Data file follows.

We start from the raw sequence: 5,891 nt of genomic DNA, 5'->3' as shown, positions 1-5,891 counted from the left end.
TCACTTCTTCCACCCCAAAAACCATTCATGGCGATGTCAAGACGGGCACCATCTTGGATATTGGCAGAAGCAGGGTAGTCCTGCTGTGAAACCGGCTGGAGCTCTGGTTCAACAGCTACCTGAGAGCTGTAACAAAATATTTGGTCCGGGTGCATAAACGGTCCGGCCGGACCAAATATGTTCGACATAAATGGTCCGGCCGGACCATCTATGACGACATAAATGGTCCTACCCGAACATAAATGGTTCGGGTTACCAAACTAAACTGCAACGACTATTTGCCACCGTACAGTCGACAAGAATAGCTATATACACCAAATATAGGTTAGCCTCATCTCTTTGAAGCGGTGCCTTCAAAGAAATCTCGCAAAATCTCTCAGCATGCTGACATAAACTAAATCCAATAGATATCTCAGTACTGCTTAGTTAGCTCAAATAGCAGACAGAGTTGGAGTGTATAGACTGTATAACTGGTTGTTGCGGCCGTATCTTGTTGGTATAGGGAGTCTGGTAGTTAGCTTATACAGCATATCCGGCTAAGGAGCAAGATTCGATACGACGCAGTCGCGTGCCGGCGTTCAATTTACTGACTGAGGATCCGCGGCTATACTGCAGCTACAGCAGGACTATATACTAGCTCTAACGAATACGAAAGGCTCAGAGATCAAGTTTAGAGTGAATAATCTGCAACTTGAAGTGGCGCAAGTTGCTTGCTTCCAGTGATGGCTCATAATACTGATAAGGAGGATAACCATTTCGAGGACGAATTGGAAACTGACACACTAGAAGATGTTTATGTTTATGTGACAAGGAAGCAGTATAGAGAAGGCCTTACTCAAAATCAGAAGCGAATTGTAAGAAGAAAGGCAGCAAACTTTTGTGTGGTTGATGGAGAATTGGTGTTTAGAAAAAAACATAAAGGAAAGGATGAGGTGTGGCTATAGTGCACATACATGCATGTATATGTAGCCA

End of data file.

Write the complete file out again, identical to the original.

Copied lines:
We start from the raw sequence: 5,891 nt of genomic DNA, 5'->3' as shown, positions 1-5,891 counted from the left end.
TCACTTCTTCCACCCCAAAAACCATTCATGGCGATGTCAAGACGGGCACCATCTTGGATATTGGCAGAAGCAGGGTAGTCCTGCTGTGAAACCGGCTGGAGCTCTGGTTCAACAGCTACCTGAGAGCTGTAACAAAATATTTGGTCCGGGTGCATAAACGGTCCGGCCGGACCAAATATGTTCGACATAAATGGTCCGGCCGGACCATCTATGACGACATAAATGGTCCTACCCGAACATAAATGGTTCGGGTTACCAAACTAAACTGCAACGACTATTTGCCACCGTACAGTCGACAAGAATAGCTATATACACCAAATATAGGTTAGCCTCATCTCTTTGAAGCGGTGCCTTCAAAGAAATCTCGCAAAATCTCTCAGCATGCTGACATAAACTAAATCCAATAGATATCTCAGTACTGCTTAGTTAGCTCAAATAGCAGACAGAGTTGGAGTGTATAGACTGTATAACTGGTTGTTGCGGCCGTATCTTGTTGGTATAGGGAGTCTGGTAGTTAGCTTATACAGCATATCCGGCTAAGGAGCAAGATTCGATACGACGCAGTCGCGTGCCGGCGTTCAATTTACTGACTGAGGATCCGCGGCTATACTGCAGCTACAGCAGGACTATATACTAGCTCTAACGAATACGAAAGGCTCAGAGATCAAGTTTAGAGTGAATAATCTGCAACTTGAAGTGGCGCAAGTTGCTTGCTTCCAGTGATGGCTCATAATACTGATAAGGAGGATAACCATTTCGAGGACGAATTGGAAACTGACACACTAGAAGATGTTTATGTTTATGTGACAAGGAAGCAGTATAGAGAAGGCCTTACTCAAAATCAGAAGCGAATTGTAAGAAGAAAGGCAGCAAACTTTTGTGTGGTTGATGGAGAATTGGTGTTTAGAAAAAAACATAAAGGAAAGGATGAGGTGTGGCTATAGTGCACATACATGCATGTATATGTAGCCA